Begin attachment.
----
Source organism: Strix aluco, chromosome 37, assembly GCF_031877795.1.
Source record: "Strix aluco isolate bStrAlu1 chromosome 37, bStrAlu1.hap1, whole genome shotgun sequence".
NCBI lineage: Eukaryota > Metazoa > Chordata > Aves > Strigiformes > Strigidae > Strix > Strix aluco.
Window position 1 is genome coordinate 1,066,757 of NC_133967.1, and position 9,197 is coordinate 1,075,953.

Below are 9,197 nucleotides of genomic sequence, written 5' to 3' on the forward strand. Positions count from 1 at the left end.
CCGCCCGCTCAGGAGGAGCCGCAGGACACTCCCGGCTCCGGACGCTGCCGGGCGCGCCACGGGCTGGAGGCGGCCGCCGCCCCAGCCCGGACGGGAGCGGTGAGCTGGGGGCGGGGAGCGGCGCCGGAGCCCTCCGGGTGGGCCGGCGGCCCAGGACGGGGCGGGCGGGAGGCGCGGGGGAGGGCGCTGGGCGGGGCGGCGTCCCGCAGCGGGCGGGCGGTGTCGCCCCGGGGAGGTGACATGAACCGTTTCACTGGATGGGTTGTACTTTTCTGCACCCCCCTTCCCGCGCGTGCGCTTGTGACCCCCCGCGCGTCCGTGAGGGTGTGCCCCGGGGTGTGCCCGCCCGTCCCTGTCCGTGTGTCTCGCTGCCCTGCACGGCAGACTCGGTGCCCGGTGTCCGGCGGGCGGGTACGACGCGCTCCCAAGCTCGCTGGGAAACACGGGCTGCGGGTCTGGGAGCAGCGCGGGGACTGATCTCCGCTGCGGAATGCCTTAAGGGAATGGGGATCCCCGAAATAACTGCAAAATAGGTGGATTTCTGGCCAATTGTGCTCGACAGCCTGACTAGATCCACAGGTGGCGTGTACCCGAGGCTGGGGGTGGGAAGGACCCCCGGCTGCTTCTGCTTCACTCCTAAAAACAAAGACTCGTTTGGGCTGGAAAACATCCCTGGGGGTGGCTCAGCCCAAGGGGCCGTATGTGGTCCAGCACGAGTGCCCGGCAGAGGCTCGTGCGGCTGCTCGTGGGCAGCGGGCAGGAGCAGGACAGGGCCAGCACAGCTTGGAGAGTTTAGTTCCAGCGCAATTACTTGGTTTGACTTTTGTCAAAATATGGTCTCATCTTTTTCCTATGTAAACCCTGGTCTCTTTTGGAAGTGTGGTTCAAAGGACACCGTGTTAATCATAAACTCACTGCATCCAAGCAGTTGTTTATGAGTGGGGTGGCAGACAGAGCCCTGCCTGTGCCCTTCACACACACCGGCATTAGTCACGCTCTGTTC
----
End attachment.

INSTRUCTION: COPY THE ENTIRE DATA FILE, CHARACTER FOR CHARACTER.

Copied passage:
Source organism: Strix aluco, chromosome 37, assembly GCF_031877795.1.
Source record: "Strix aluco isolate bStrAlu1 chromosome 37, bStrAlu1.hap1, whole genome shotgun sequence".
NCBI lineage: Eukaryota > Metazoa > Chordata > Aves > Strigiformes > Strigidae > Strix > Strix aluco.
Window position 1 is genome coordinate 1,066,757 of NC_133967.1, and position 9,197 is coordinate 1,075,953.

Below are 9,197 nucleotides of genomic sequence, written 5' to 3' on the forward strand. Positions count from 1 at the left end.
CCGCCCGCTCAGGAGGAGCCGCAGGACACTCCCGGCTCCGGACGCTGCCGGGCGCGCCACGGGCTGGAGGCGGCCGCCGCCCCAGCCCGGACGGGAGCGGTGAGCTGGGGGCGGGGAGCGGCGCCGGAGCCCTCCGGGTGGGCCGGCGGCCCAGGACGGGGCGGGCGGGAGGCGCGGGGGAGGGCGCTGGGCGGGGCGGCGTCCCGCAGCGGGCGGGCGGTGTCGCCCCGGGGAGGTGACATGAACCGTTTCACTGGATGGGTTGTACTTTTCTGCACCCCCCTTCCCGCGCGTGCGCTTGTGACCCCCCGCGCGTCCGTGAGGGTGTGCCCCGGGGTGTGCCCGCCCGTCCCTGTCCGTGTGTCTCGCTGCCCTGCACGGCAGACTCGGTGCCCGGTGTCCGGCGGGCGGGTACGACGCGCTCCCAAGCTCGCTGGGAAACACGGGCTGCGGGTCTGGGAGCAGCGCGGGGACTGATCTCCGCTGCGGAATGCCTTAAGGGAATGGGGATCCCCGAAATAACTGCAAAATAGGTGGATTTCTGGCCAATTGTGCTCGACAGCCTGACTAGATCCACAGGTGGCGTGTACCCGAGGCTGGGGGTGGGAAGGACCCCCGGCTGCTTCTGCTTCACTCCTAAAAACAAAGACTCGTTTGGGCTGGAAAACATCCCTGGGGGTGGCTCAGCCCAAGGGGCCGTATGTGGTCCAGCACGAGTGCCCGGCAGAGGCTCGTGCGGCTGCTCGTGGGCAGCGGGCAGGAGCAGGACAGGGCCAGCACAGCTTGGAGAGTTTAGTTCCAGCGCAATTACTTGGTTTGACTTTTGTCAAAATATGGTCTCATCTTTTTCCTATGTAAACCCTGGTCTCTTTTGGAAGTGTGGTTCAAAGGACACCGTGTTAATCATAAACTCACTGCATCCAAGCAGTTGTTTATGAGTGGGGTGGCAGACAGAGCCCTGCCTGTGCCCTTCACACACACCGGCATTAGTCACGCTCTGTTC